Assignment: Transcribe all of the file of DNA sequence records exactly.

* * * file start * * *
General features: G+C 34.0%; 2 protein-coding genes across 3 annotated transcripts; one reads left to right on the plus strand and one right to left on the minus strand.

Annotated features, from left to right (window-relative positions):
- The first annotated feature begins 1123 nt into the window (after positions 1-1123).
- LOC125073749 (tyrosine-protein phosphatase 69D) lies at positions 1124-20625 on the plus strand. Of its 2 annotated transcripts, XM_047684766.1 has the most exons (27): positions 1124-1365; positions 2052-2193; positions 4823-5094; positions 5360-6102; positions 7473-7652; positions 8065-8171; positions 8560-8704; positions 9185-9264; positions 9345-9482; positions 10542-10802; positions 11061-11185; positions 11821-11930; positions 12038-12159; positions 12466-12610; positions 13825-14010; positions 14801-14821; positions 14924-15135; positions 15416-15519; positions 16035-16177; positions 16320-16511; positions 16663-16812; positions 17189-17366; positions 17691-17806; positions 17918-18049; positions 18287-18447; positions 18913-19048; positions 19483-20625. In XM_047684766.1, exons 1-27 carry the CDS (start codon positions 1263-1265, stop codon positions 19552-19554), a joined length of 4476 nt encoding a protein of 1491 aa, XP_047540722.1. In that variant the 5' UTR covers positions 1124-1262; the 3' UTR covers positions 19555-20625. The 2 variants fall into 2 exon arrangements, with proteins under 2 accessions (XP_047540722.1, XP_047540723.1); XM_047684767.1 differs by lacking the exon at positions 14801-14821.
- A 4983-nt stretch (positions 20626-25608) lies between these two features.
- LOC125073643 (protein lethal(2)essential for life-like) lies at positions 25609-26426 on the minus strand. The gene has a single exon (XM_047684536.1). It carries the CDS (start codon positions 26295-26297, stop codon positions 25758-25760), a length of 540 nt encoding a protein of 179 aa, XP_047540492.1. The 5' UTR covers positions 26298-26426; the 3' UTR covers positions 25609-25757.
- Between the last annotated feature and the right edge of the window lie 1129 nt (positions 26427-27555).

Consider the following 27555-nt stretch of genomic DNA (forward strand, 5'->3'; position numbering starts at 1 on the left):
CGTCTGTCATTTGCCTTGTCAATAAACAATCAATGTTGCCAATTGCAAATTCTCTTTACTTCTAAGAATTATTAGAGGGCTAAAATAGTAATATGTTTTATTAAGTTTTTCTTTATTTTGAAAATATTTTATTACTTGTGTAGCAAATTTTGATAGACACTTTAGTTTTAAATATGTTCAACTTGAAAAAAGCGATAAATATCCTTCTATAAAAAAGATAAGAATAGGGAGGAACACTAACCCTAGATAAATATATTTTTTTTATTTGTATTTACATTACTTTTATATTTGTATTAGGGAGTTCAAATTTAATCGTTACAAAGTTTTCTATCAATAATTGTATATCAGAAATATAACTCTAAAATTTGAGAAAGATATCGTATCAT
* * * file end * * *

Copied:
General features: G+C 34.0%; 2 protein-coding genes across 3 annotated transcripts; one reads left to right on the plus strand and one right to left on the minus strand.

Annotated features, from left to right (window-relative positions):
- The first annotated feature begins 1123 nt into the window (after positions 1-1123).
- LOC125073749 (tyrosine-protein phosphatase 69D) lies at positions 1124-20625 on the plus strand. Of its 2 annotated transcripts, XM_047684766.1 has the most exons (27): positions 1124-1365; positions 2052-2193; positions 4823-5094; positions 5360-6102; positions 7473-7652; positions 8065-8171; positions 8560-8704; positions 9185-9264; positions 9345-9482; positions 10542-10802; positions 11061-11185; positions 11821-11930; positions 12038-12159; positions 12466-12610; positions 13825-14010; positions 14801-14821; positions 14924-15135; positions 15416-15519; positions 16035-16177; positions 16320-16511; positions 16663-16812; positions 17189-17366; positions 17691-17806; positions 17918-18049; positions 18287-18447; positions 18913-19048; positions 19483-20625. In XM_047684766.1, exons 1-27 carry the CDS (start codon positions 1263-1265, stop codon positions 19552-19554), a joined length of 4476 nt encoding a protein of 1491 aa, XP_047540722.1. In that variant the 5' UTR covers positions 1124-1262; the 3' UTR covers positions 19555-20625. The 2 variants fall into 2 exon arrangements, with proteins under 2 accessions (XP_047540722.1, XP_047540723.1); XM_047684767.1 differs by lacking the exon at positions 14801-14821.
- A 4983-nt stretch (positions 20626-25608) lies between these two features.
- LOC125073643 (protein lethal(2)essential for life-like) lies at positions 25609-26426 on the minus strand. The gene has a single exon (XM_047684536.1). It carries the CDS (start codon positions 26295-26297, stop codon positions 25758-25760), a length of 540 nt encoding a protein of 179 aa, XP_047540492.1. The 5' UTR covers positions 26298-26426; the 3' UTR covers positions 25609-25757.
- Between the last annotated feature and the right edge of the window lie 1129 nt (positions 26427-27555).

Consider the following 27555-nt stretch of genomic DNA (forward strand, 5'->3'; position numbering starts at 1 on the left):
CGTCTGTCATTTGCCTTGTCAATAAACAATCAATGTTGCCAATTGCAAATTCTCTTTACTTCTAAGAATTATTAGAGGGCTAAAATAGTAATATGTTTTATTAAGTTTTTCTTTATTTTGAAAATATTTTATTACTTGTGTAGCAAATTTTGATAGACACTTTAGTTTTAAATATGTTCAACTTGAAAAAAGCGATAAATATCCTTCTATAAAAAAGATAAGAATAGGGAGGAACACTAACCCTAGATAAATATATTTTTTTTATTTGTATTTACATTACTTTTATATTTGTATTAGGGAGTTCAAATTTAATCGTTACAAAGTTTTCTATCAATAATTGTATATCAGAAATATAACTCTAAAATTTGAGAAAGATATCGTATCAT